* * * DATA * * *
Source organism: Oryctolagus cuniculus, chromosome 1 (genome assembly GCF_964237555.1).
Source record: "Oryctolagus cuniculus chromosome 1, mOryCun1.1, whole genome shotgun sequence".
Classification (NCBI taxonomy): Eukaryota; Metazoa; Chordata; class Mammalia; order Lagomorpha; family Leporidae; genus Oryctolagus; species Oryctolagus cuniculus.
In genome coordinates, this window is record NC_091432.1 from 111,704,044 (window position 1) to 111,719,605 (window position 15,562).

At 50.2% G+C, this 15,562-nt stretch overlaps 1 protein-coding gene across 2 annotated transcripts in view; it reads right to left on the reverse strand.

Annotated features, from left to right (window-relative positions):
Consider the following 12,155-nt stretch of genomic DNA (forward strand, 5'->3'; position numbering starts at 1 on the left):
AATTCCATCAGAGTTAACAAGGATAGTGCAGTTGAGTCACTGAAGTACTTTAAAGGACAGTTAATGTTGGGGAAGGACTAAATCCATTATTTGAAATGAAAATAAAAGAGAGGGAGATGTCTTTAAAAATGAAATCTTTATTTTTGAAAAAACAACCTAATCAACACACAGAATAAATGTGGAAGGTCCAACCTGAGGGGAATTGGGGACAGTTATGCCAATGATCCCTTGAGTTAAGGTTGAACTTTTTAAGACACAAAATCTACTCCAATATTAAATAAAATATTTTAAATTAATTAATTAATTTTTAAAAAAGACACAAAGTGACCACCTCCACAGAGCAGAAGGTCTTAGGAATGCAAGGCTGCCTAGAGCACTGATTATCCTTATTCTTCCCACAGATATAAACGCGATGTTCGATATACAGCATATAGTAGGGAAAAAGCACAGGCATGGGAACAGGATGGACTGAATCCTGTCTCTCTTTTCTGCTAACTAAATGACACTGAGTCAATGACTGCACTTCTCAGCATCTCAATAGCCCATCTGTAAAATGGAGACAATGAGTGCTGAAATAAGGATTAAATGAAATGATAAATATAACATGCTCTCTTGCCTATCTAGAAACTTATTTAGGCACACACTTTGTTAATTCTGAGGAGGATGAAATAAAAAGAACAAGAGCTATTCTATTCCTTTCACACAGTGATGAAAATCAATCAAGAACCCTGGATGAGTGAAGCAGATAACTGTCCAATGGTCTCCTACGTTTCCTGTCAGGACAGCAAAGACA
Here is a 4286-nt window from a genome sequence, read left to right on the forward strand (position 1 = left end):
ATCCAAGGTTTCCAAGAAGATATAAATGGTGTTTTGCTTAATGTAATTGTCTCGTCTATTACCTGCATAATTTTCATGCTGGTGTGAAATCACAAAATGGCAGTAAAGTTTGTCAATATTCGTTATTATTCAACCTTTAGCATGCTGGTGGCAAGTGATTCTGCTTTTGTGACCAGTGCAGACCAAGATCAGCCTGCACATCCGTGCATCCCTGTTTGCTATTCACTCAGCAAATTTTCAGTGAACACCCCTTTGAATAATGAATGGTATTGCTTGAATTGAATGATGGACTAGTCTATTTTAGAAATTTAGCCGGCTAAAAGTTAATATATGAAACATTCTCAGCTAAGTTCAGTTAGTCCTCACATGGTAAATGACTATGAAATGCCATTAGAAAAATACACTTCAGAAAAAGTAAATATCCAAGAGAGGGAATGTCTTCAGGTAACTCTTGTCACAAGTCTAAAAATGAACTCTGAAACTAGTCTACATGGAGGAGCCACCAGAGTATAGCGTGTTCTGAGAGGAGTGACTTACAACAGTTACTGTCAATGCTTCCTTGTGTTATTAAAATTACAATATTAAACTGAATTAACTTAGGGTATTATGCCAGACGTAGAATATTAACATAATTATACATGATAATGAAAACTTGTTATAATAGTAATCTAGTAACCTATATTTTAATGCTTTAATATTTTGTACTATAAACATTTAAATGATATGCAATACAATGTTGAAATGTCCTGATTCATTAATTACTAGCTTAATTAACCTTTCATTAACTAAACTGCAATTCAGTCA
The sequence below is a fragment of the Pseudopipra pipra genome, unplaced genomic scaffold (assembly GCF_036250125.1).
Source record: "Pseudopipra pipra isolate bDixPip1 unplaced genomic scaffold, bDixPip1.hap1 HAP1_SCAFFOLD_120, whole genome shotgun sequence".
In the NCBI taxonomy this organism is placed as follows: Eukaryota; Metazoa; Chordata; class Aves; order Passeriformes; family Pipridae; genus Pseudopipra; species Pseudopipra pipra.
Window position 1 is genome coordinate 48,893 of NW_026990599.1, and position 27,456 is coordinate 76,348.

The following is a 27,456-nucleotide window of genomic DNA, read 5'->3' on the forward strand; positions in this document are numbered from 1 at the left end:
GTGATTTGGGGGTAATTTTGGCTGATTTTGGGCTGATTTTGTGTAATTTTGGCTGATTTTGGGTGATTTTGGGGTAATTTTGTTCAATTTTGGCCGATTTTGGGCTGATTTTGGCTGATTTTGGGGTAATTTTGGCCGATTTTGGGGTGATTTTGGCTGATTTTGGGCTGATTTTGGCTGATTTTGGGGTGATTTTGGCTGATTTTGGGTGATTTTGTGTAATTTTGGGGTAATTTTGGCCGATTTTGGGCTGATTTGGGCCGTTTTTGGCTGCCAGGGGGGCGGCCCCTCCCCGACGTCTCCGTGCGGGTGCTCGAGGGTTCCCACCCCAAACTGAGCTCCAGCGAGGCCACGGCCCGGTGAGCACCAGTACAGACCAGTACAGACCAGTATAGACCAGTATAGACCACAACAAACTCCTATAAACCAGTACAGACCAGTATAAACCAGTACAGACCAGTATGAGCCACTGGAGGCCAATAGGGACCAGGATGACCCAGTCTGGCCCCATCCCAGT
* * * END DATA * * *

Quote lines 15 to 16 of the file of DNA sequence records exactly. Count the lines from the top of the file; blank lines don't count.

The following is a 27,456-nucleotide window of genomic DNA, read 5'->3' on the forward strand; positions in this document are numbered from 1 at the left end:
GTGATTTGGGGGTAATTTTGGCTGATTTTGGGCTGATTTTGTGTAATTTTGGCTGATTTTGGGTGATTTTGGGGTAATTTTGTTCAATTTTGGCCGATTTTGGGCTGATTTTGGCTGATTTTGGGGTAATTTTGGCCGATTTTGGGGTGATTTTGGCTGATTTTGGGCTGATTTTGGCTGATTTTGGGGTGATTTTGGCTGATTTTGGGTGATTTTGTGTAATTTTGGGGTAATTTTGGCCGATTTTGGGCTGATTTGGGCCGTTTTTGGCTGCCAGGGGGGCGGCCCCTCCCCGACGTCTCCGTGCGGGTGCTCGAGGGTTCCCACCCCAAACTGAGCTCCAGCGAGGCCACGGCCCGGTGAGCACCAGTACAGACCAGTACAGACCAGTATAGACCAGTATAGACCACAACAAACTCCTATAAACCAGTACAGACCAGTATAAACCAGTACAGACCAGTATGAGCCACTGGAGGCCAATAGGGACCAGGATGACCCAGTCTGGCCCCATCCCAGT